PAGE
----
The Daily Escape:
19th century schooner wreckage at Race Point, Cape Cod, MA
The seaweed-covered wreck above is an appropriate meme for our disastrous Middle East policy that today led to even more deaths of US soldiers in Afghanistan. ISIS in Afghanistan has claimed responsibility for the attack.
The latest news is that 11 American Marines and a Navy Medic were killed in a suicide bombing at a checkpoint at the gates of the Kabul airport. It also appears that at least 15 US military were injured. The deaths marked the first US military fatalities in Afghanistan since February 2020, when two American soldiers were killed in an insider attack by an Afghan soldier.
Imagine that you are a Marine guarding the entrance to Kabul airport. Imagine that the day before, you had been briefed about the potential of a suicide vest detonating near your position. Imagine doing your job, checking individuals who want to get past you into the airport, when you know you might get suicide-bombed.
They’re close enough to touch. You can smell their breath, but all you can do is stand there are be hyper-vigilant.
At least when someone shoots at you, you can shoot back. But there’s nobody to shoot at after the bomb goes off. Just take the dead and wounded to the medic and write up the after-action report. They knew they’d be targeted by ISIS bombers. And, yet, they went ahead and did their duty, processing evacuees and trying to assist in winding down this terrible war.
But pundits gotta spin. Here’s former Ambassador Ryan Crocker with his latest at MSNBC:
“Strategically and for a long, short and medium-term interest, is the decision to completely withdraw from Afghanistan, was a very bad one. That said, the decision having been made the execution of it has been pretty bad.”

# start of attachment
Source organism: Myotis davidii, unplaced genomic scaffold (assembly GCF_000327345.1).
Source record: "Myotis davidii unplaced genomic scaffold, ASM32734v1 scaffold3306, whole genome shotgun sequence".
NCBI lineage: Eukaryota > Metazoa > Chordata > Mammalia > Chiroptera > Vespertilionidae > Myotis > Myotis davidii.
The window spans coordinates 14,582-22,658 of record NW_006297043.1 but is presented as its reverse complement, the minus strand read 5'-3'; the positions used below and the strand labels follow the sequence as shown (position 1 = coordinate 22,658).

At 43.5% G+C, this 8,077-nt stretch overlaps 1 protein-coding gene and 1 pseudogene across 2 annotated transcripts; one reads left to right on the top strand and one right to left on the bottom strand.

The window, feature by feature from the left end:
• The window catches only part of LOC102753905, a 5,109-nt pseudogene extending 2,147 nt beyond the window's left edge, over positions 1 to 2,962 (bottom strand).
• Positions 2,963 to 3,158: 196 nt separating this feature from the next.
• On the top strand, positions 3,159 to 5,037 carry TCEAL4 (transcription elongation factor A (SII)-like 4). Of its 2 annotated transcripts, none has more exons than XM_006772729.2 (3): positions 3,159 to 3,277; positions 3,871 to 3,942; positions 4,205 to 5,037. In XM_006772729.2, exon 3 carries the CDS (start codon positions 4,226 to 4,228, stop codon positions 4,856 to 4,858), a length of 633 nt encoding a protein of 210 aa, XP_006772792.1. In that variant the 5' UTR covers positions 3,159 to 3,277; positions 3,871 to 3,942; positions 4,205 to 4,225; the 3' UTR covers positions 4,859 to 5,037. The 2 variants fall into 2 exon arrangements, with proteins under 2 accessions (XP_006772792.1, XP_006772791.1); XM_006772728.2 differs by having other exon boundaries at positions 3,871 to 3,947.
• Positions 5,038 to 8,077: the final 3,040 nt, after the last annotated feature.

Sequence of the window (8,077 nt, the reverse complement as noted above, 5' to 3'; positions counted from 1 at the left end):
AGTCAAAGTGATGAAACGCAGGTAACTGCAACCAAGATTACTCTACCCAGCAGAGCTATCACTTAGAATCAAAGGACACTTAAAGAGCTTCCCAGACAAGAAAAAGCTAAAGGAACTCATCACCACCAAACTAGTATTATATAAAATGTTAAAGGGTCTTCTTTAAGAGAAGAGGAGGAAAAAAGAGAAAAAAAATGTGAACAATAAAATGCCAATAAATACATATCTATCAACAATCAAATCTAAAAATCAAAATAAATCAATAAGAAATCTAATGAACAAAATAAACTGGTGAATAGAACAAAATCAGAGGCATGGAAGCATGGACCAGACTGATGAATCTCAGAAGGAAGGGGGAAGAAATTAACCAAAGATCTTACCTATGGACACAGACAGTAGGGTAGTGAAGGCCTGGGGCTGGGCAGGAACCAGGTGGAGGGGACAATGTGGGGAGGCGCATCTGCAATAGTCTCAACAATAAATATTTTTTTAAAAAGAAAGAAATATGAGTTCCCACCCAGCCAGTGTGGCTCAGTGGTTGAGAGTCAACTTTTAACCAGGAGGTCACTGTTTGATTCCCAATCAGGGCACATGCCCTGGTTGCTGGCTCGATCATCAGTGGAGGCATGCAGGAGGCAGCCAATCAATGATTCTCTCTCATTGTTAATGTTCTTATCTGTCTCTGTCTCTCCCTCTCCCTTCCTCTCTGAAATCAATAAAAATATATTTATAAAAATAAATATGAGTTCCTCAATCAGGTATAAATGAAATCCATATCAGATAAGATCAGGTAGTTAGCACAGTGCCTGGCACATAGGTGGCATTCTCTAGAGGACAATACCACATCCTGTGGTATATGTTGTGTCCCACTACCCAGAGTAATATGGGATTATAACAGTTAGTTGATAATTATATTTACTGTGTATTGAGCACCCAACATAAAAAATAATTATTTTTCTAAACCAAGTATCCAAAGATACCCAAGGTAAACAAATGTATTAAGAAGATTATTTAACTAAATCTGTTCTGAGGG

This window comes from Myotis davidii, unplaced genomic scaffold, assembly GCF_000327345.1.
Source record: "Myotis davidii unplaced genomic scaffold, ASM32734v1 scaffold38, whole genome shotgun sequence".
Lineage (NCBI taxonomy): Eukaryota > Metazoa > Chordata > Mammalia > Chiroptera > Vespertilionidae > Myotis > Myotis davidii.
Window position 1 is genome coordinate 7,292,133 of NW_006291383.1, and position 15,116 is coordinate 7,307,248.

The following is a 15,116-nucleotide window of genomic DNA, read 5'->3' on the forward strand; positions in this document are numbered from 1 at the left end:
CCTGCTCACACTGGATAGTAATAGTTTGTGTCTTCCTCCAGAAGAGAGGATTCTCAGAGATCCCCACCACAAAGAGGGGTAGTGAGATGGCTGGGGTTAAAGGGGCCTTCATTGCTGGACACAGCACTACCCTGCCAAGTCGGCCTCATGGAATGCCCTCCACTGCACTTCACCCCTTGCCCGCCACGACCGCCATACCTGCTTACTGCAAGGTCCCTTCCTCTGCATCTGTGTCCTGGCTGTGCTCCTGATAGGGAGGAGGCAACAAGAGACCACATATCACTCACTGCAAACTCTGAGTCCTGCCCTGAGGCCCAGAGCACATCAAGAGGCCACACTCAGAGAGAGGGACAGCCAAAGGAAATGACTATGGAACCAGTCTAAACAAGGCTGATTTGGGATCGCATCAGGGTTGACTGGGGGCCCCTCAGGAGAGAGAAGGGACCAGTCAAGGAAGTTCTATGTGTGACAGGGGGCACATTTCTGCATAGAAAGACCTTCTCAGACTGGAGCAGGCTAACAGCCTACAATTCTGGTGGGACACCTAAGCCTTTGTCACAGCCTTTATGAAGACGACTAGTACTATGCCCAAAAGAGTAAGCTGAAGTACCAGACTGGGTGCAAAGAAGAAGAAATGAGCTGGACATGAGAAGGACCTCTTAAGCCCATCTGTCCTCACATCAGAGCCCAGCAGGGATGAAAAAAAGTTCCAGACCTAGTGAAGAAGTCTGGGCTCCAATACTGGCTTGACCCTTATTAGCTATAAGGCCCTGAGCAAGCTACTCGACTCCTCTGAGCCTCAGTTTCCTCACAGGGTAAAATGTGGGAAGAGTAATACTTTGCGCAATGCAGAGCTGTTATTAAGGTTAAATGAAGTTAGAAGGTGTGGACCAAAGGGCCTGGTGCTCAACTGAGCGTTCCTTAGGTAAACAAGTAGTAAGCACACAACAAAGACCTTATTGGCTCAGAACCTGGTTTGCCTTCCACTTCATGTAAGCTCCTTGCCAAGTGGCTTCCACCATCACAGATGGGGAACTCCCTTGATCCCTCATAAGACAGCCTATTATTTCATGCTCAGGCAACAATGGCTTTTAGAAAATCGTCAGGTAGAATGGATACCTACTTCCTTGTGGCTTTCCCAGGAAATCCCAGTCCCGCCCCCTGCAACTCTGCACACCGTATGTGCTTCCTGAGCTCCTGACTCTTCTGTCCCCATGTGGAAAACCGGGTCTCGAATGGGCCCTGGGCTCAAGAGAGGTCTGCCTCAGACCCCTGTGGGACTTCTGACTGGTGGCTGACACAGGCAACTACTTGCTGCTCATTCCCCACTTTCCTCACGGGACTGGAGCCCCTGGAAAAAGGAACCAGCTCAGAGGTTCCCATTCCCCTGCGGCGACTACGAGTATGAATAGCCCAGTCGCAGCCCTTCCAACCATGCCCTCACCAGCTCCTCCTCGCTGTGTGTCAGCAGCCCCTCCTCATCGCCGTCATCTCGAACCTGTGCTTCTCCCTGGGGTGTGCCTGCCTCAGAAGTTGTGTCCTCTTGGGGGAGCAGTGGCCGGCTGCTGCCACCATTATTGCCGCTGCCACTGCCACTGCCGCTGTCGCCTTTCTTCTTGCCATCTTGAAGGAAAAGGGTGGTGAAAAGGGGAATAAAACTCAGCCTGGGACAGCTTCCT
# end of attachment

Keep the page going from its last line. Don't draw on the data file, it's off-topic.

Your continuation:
It’s a viewpoint, but consider HR McMaster, former Trump National Security Adviser who said on MSNBC:
“Kabul blasts are what happen ‘when you surrender to a terrorist organization’”
Reprehensible. Matt Yglesias gives us a little history on terror attacks in Kabul, just in 2020:
Yglesias also provided a little history on similar bombings at Kabul airport:
“On 8 September 2009, at around 8:22 AM, a suicide bombing took place near the entrance of the airport’s military base
On 3 July 2014, Taliban fighters fired two rockets into the airport, destroying four helicopters. One of the four helicopters belongs to Afghan President Hamid Karzai
On 29 July 2015, three American defense contractors and one Afghan national were killed by a gunman outside the airport in the late evening
On 17 May 2015, a suicide bombing by the Taliban near the entrance of the airport occurred, killing three and injuring eighteen.”
The point is that we have been dealing with violence at the very location where this violence took place for a very long time, without pundits or members of Congress paying any attention to it.
So, as we sit at home, watching the drama unfold in Kabul, let’s salute the courage of our service members who died trying to rescue Americans and others from Afghanistan.
Let’s also give the single finger salute to the media, the pundits and the politicians trying to prove that they are tough enough to put more American soldiers in harm’s way in order to minimize the “optics” of our humiliating loss in Afghanistan.
Expect the “Benghazification” of the end of our time in Afghanistan, particularly if Republicans gain control of the House in 2022. There’s way too much shit to throw at Biden for that not to happen.
And regardless of your politics, spare some sympathy for Biden as well. He’s now under titanic pressure to avenge these deaths. Perhaps he should remember Ronald Reagan, who withdrew the Marines from Lebanon after 241 of them were killed in a bombing of their Beirut barracks in 1983.
Ezra Klein at the NYT quotes Emma Ashford, a senior fellow at the Scowcroft Center for Strategy and Security: (emphasis by Wrongo)
“There’s no denying America is the most powerful country in the world, but what we’ve seen over and over in recent decades is we cannot turn that into the outcomes we want. Whether it’s Afghanistan or Libya or sanctions on Russia and Venezuela, we don’t get the policy outcomes we want, and I think that’s because we overreach — we assume that because we are very powerful, we can achieve things that are unachievable.”
Sometimes, you just have to cut bait.